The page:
In the ninth inning on Friday, with Jason Heyward on second base and the Dodgers holding a 5-3 lead over Chicago, Kenley Jason had had enough. With catcher Russell Martin putting down the type of advanced sequencing used to prevent runners in Heyward’s position from easily reading signs and relaying them to the hitter, LA’s closer grew confused. With one out, he called Martin out for a conversation about his 0-2 selection against David Bote. Then Jensen struck out Bote with a cutter.
That presented options. With a two-run lead and little concern for Heyward, Jansen took the easiest path toward returning to simple signs: He intentionally balked the runner to third — where Heyward’s view toward Martin’s signals would be impeded — making sure to shout his plan to second base ump D.J. Reyburn in advance, to make sure that nothing was missed.
Jimmy O’Brien, a Yankees-centric blogger who goes by the handle Jomboy, offered an expert and entertaining breakdown:
Believe it or not, this kind of thing has happened before. It’s right there in The Baseball Codes. From the chapter on sign stealing:
Trying to hold a 4–2, ninth-inning lead over Minnesota in 2005, Indians closer Bob Wickman came upon an uncomfortable realization: Michael Cuddyer had been at second base for two consecutive batters, which to the pitcher was an eternity. About two weeks earlier, Wickman had blown a save in Anaheim when Garrett Anderson hit a low outside pitch for a bloop single to drive in Darrin Erstad from second. The stout righthander was convinced that the only reason Anderson made contact was that the pitch had been tipped by the baserunner. (When faced with Wickman’s accusation, Erstad just smiled. “I guess we’ll never know, huh?” he said.)
Wickman had no inside knowledge that Cuddyer or the Twins had done anything untoward, but he wasn’t about to be burned twice by the same tactic. Rather than take a chance, the pitcher opted for an unorthodox approach. If Cuddyer was on third base, reasoned Wickman, his view to the catcher would be signiﬁcantly hampered. So Wickman invented the intentional balk. Before his ﬁrst pitch to the inning’s fourth hitter, Shannon Stewart, the right-hander lifted his left leg as he wound up, then froze. After a long beat, he returned to his starting position. “As I did it, I’m thinking to myself, ‘There it is, dude, call it,’ ” said Wickman. Plate umpire Rick Reed did just that, and sent Cuddyer to third. Wickman’s decision was based on perverse logic—given Cleveland’s two-run lead, Cuddyer’s run didn’t matter, but Stewart’s did. Stewart, said Wickman, was “a semi–power hitter, and he possibly could have hit one out on me if he knew what pitch was coming.” It was the ﬁrst balk of Wickman’s thirteen-year career.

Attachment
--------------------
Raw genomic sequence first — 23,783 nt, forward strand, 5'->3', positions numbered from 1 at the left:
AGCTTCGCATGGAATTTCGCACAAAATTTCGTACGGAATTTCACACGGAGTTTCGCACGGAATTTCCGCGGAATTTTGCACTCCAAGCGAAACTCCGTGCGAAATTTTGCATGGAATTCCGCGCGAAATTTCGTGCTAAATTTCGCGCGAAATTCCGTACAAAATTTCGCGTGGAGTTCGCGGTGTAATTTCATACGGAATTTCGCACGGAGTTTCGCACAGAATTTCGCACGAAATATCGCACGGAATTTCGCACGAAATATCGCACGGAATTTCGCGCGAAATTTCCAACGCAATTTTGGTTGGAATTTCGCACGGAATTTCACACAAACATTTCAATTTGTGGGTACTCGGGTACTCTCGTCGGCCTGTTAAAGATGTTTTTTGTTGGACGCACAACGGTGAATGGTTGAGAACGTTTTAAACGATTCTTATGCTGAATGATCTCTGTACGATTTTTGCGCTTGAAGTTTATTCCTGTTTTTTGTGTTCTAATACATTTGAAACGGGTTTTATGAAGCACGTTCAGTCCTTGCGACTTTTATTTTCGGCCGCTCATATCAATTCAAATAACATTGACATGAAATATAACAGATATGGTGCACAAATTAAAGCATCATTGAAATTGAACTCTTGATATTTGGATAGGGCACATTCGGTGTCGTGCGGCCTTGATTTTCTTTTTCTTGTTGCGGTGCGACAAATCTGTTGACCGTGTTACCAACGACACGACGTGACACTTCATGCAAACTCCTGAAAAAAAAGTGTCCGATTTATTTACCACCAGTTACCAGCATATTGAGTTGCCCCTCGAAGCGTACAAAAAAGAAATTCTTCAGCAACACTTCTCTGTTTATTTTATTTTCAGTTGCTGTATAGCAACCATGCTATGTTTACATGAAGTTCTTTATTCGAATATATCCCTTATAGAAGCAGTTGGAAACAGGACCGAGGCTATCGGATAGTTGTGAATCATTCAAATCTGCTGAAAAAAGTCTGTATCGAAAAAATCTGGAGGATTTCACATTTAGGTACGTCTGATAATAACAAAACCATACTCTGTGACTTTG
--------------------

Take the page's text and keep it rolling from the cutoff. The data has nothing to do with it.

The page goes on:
Of course, the pitcher nearly shot himself in the ERA by subsequently walking Stewart, who promptly stole second, giving him the same vantage point from which Wickman had just balked Cuddyer. The pitcher, however, managed to strike out Matt LeCroy on a full count to earn his sixth save of the season. “Some guys couldn’t believe it, but to me as the closer my job is to ﬁnish the game without giving up the lead,” Wickman said. “There are so many things that come into play. I’d have no problem doing it again if a guy’s standing there too long.”
I spoke to Wickman about it a couple of years after the fact, and he remained remarkably serious about it all. “When it’s a two-run lead and there’s absolutely zero chance that a shortstop or second baseman is holding the runner on, and you call an inside pitch and see the guy at second going back toward the base, you ask yourself, ‘Why the hell is he going back to second?’ ” he said. “The middle infielders aren’t anywhere near him. He just tipped off where the pitch is going to be.” The pitcher was less worried about stolen signs than stolen location, he told me
“Some guys couldn’t believe it,” he added, “but to me, as the closer, my job is to finish the game without giving up the lead, no matter what the situation.”
Same for Jansen, apparently, who struck out Victor Caratini to end it. All’s well that ends well for inventive closers.